Archive for April, 2018

The Songbook


By Jenny

One of  the best parts about visiting Agape Village is the singing.

The children, led mainly by Annie, the housemother, create the most beautiful music you’ll ever hear. I will forever remember sitting at that big wooden table in the big hall at the orphanage listening to them sing; thinking that their bold faith and pure voices serve as a beautiful centerpiece anchoring Agape Village to its little spot on this earth. Their voices can be heard throughout the village when they sing, and you feel like you’re sitting in the middle of a gorgeous blossoming flower, soaking up the sun and experiencing a little bit of heaven on earth.

I put a few videos of the children singing on Facebook, and one of my friends had asked me what the words were to the song they were singing. I sat down with Judith one day and asked her to tell me the words to “Go and Tell The People.” I had tried to look it up on the Internet, but had no luck.


Judith and me.

It was slow-going. Between Judith starting and stopping and waiting for me to write it down, she finally called over a little one (Beatrice) and gave her directions to fetch something in her room.

Beatrice came out with a tattered and worn notebook.

It practically came apart as we opened it up.

But inside, hand-written with the doodlings and lazy-day drawings you’d expect from a tween girl, were the words to the songs the children sing.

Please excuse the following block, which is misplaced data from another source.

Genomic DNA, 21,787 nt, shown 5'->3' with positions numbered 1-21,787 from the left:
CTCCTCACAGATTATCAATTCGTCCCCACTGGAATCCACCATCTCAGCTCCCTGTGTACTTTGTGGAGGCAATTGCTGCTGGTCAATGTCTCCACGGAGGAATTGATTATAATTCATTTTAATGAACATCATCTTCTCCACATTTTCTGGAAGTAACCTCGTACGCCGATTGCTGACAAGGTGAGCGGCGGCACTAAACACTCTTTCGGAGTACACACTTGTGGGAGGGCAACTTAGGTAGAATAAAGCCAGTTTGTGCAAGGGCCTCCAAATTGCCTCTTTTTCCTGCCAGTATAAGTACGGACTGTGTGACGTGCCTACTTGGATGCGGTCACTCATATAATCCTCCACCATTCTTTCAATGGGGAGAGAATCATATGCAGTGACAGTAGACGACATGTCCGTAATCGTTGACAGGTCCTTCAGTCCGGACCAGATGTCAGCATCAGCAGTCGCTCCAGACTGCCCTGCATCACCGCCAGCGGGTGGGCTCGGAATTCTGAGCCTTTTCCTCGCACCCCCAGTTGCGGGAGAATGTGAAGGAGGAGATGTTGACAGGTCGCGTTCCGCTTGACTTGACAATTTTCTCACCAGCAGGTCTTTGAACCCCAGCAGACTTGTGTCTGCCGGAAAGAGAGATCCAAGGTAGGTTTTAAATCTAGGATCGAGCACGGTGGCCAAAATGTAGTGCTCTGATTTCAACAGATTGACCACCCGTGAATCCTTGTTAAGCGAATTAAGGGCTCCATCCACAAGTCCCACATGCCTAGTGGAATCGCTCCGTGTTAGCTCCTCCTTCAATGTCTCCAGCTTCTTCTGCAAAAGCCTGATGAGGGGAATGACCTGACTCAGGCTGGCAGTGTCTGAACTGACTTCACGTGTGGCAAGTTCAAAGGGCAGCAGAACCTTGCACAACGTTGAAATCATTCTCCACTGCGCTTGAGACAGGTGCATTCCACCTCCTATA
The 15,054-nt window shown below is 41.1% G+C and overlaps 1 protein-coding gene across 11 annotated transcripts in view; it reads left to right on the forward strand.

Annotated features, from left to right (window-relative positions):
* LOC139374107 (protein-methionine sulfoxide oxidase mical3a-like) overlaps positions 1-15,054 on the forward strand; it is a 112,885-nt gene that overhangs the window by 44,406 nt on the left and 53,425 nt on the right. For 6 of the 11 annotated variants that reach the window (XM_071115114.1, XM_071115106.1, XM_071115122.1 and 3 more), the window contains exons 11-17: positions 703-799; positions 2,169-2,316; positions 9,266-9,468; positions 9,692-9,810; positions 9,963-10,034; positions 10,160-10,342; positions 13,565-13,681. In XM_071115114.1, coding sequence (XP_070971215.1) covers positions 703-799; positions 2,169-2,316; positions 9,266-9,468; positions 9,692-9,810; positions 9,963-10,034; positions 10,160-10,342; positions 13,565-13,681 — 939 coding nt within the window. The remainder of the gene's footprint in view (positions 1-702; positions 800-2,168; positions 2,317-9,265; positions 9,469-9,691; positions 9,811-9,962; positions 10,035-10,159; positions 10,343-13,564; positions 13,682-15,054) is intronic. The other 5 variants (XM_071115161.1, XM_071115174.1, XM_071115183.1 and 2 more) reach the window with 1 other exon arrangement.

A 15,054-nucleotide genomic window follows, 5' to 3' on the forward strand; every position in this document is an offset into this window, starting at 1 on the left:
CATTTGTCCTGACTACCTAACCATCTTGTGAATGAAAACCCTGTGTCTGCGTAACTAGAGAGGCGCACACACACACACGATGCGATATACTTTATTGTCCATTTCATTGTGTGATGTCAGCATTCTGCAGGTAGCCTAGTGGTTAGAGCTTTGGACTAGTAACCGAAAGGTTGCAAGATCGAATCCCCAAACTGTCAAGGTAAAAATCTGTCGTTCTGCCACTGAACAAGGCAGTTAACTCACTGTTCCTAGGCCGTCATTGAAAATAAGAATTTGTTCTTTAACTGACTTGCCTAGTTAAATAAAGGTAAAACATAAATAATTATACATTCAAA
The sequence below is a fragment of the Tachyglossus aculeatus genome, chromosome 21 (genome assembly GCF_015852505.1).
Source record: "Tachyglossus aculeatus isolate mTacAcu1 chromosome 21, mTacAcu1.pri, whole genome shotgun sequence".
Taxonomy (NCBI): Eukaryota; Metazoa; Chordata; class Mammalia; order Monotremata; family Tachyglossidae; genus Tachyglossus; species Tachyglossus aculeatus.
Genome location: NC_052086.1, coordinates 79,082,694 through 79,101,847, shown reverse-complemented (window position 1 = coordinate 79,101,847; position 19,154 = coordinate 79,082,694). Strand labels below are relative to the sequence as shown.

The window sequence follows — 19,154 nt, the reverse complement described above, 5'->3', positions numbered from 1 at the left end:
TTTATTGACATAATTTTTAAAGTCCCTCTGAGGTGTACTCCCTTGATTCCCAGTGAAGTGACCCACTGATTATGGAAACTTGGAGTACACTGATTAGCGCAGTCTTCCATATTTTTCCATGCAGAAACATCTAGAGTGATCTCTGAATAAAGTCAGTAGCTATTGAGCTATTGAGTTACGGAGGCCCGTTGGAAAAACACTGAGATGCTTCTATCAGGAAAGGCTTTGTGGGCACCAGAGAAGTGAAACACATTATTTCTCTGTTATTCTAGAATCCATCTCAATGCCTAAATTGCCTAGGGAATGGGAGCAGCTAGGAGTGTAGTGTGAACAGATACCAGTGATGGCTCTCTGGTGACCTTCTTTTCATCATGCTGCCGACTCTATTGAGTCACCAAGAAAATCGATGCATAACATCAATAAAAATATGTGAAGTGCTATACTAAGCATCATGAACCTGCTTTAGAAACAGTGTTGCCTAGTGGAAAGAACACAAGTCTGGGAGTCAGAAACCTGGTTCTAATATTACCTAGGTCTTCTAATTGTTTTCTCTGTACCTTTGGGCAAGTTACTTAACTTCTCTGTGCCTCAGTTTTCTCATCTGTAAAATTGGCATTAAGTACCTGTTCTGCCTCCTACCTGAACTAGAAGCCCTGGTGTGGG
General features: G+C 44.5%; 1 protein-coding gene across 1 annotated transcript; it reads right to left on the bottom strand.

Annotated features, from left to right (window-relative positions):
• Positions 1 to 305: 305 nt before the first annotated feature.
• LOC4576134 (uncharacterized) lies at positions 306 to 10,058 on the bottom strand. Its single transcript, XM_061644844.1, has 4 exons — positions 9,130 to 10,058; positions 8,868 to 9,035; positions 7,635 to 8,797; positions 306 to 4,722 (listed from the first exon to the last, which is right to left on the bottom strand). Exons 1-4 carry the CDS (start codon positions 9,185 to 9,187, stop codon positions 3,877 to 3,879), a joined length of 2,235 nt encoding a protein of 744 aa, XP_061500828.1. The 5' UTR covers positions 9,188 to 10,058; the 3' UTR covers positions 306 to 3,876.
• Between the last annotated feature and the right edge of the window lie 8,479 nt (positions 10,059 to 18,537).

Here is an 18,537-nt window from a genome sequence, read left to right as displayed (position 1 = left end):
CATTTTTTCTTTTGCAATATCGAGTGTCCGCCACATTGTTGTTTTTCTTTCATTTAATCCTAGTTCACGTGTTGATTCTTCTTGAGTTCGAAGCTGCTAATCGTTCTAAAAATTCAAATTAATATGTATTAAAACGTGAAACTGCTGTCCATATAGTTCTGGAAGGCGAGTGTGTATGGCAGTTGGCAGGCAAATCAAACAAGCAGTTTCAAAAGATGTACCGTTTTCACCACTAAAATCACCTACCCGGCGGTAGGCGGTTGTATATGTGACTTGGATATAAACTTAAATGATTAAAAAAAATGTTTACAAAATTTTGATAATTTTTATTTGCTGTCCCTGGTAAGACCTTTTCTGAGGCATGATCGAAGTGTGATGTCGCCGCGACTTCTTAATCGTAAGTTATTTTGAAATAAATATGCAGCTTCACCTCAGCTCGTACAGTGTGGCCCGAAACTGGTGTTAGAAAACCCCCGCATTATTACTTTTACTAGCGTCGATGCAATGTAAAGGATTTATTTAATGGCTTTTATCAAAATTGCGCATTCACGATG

Judith was the keeper of the Songbook.

Filled with the beautiful words to all the songs they sing, the book also offered a glimpse into the life of Judith and all the children and how seriously they take their gifts of songs to God. The words to each song were carefully written, with hearts drawn here and there, butterflies, stars and other illustrations strewn throughout the pages.

If I understood it correctly, the songbook belongs to everyone, but Judith is responsible for getting words to new songs written in it and she keeps track of it among all the children.

The songs aren’t just entertainment. They’re a gift to God from Agape Village, and on a much smaller scale, a gift to us when we visit.



Of all the gifts I received while I visited Agape Village, watching and hearing the children singing is one I treasure the most.

My heart, O God, is steadfast, my heart is steadfast; I will sing and make music.
Psalms 57:7


By Jenny